Chapter 13: Spectroscopy 

Index of Hydrogen Deficiency (IHD)

The Index of Hydrogen Deficiency (IHD), is a count of how
many molecules of H_{2} need to be added to a structure in order
to obtain the corresponding saturated, acyclic species.

Hence it takes a count of how many rings and multiple bonds are present
in the structure.

So, IHD can also be thought of as (multiple bonds + rings) or (p
+ r).

When you look at a structure, just count rings and pbonds
up (but take care not to count any rings twice !)

If you have a molecular formula, C_{c}H_{h}N_{n}O_{o}X_{x},
then the following equation can be derived:
IHD = 0.5 * [2c+2hx+n]
Where does this equation come from ?

Well, the maximum number of hydrogen atoms for "c" carbon
atoms is 2c+2 (think of the formulae of saturated hydrocarbons such as
ethane, propane etc.).

From this number, subtract the "h" hydrogens that you have.

Since, like hydrogen, a halogen only forms one bond, then they can be treated
as if they are hydrogens, so subtract them as well.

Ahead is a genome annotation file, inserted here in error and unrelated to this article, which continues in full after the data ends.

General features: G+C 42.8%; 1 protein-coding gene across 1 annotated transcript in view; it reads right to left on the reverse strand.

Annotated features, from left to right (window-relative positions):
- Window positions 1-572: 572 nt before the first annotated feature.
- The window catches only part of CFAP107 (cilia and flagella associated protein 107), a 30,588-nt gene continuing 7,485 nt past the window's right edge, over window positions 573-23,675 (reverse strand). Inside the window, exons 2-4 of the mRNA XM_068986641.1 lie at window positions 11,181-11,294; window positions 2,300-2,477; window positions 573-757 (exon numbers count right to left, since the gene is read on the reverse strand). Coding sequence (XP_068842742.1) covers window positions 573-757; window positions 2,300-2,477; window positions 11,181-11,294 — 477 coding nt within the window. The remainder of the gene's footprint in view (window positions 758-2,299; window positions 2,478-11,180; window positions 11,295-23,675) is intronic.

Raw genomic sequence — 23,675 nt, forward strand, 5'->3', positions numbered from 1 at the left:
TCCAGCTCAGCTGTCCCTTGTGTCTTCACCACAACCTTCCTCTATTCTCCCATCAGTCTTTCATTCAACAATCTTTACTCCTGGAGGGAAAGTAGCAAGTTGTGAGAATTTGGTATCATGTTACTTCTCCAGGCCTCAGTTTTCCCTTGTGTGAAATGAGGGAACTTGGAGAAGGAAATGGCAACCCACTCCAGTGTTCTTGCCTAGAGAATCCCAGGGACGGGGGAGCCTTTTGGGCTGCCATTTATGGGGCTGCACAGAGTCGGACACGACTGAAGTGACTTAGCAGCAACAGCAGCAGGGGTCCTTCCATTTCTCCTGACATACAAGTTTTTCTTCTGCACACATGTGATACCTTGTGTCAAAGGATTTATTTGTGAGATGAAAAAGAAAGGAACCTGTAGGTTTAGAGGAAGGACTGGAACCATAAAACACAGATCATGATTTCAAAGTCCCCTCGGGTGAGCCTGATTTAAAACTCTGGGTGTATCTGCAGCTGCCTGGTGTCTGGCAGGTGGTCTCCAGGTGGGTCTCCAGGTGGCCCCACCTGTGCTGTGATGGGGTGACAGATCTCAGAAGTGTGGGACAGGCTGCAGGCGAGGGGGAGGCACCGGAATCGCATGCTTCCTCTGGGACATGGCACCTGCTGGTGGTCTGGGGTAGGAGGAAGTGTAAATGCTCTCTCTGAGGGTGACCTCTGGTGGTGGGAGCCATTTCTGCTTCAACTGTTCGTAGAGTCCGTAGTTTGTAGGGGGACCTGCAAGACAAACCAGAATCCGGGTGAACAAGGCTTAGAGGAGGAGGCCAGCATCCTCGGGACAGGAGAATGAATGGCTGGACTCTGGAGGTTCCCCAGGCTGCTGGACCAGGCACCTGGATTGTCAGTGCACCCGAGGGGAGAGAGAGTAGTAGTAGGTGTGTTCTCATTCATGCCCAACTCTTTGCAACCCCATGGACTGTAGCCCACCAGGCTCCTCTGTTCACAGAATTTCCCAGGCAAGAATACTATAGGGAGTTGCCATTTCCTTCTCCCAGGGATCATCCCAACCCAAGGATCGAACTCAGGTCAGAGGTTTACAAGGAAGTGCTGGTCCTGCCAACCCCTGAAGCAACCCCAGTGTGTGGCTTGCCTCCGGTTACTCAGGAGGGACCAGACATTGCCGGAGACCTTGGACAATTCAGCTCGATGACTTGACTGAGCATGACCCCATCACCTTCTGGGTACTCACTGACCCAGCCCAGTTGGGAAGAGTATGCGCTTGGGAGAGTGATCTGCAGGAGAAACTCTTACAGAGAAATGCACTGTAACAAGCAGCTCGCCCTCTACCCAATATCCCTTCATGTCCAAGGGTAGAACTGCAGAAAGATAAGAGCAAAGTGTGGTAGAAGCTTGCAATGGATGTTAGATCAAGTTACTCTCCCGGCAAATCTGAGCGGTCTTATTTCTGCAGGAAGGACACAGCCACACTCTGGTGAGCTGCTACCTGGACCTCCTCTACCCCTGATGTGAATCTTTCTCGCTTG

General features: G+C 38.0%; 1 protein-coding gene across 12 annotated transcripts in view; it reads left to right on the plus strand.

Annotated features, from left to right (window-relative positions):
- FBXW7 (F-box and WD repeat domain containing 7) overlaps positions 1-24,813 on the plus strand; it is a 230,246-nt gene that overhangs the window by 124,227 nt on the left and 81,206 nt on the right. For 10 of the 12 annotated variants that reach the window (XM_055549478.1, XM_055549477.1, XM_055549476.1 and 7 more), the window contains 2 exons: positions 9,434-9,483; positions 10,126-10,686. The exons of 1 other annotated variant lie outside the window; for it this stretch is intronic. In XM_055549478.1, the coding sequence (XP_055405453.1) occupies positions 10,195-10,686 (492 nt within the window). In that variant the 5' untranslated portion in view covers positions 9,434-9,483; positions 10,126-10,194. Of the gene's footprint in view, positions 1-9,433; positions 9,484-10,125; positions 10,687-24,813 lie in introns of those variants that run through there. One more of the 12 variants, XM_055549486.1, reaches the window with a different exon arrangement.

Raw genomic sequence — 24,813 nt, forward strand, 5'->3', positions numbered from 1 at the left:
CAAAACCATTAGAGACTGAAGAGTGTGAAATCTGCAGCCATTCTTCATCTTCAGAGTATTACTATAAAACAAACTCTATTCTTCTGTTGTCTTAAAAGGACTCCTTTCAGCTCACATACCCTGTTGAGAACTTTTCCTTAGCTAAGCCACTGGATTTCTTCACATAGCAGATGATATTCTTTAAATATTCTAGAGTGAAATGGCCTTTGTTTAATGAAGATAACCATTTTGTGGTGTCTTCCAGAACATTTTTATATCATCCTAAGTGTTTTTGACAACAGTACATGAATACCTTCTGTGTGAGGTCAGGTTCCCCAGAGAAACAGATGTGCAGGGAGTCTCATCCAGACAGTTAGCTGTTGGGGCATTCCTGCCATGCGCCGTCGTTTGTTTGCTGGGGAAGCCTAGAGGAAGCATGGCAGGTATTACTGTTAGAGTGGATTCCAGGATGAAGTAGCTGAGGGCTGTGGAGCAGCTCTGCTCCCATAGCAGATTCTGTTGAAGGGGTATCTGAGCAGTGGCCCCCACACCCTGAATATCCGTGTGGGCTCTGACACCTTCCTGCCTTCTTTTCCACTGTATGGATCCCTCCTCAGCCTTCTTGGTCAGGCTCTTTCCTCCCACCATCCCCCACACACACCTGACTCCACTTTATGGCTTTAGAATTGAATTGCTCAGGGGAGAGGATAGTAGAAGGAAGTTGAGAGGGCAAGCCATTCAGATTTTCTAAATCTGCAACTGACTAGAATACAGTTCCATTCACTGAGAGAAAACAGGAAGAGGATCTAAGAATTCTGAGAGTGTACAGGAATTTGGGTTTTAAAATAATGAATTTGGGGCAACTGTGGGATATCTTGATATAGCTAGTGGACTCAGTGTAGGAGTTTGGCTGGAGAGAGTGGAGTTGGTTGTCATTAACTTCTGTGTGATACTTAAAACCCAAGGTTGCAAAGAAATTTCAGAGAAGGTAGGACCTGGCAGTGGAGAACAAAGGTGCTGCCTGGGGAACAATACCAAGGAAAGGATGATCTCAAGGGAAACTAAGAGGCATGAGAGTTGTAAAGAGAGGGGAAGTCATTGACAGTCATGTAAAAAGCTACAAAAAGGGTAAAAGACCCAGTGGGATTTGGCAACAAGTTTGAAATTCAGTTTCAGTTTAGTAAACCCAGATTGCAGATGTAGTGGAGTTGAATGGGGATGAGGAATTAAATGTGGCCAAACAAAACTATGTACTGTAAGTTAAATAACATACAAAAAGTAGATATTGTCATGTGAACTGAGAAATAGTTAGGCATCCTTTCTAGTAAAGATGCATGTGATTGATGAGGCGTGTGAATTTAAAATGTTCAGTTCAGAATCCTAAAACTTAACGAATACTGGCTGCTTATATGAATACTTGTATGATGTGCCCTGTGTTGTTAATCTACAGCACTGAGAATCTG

Oxygen forms two bonds, therefore it has no impact (compare H count
for methane, CH_{4}, and methanol, CH_{3}OH).

Nitrogen forms three bonds. This means for "n" nitrogens, "n" extra hydrogen
atoms are needed (compare the H count for methane, CH_{4}, and
methyl amine, CH_{3}NH_{2}), therefore, add "n".

The factor of 0.5 accounts for us counting H atoms, but adding
hydrogen, H_{2 }, molecules. OK ?
Determining the IHD for molecules can be useful for the following reasons:

Seeing what types of structural units maybe possible

Quickly checking structures to see if they fit the molecular formula rather
than simply counting H (when a mistake is easily possible)
Questions

What is the IHD for each of the following molecular formulae ?
C_{6}H_{10}

C_{6}H_{6}

C_{4}H_{8}O

C_{4}H_{9}N

C_{2}Cl_{2}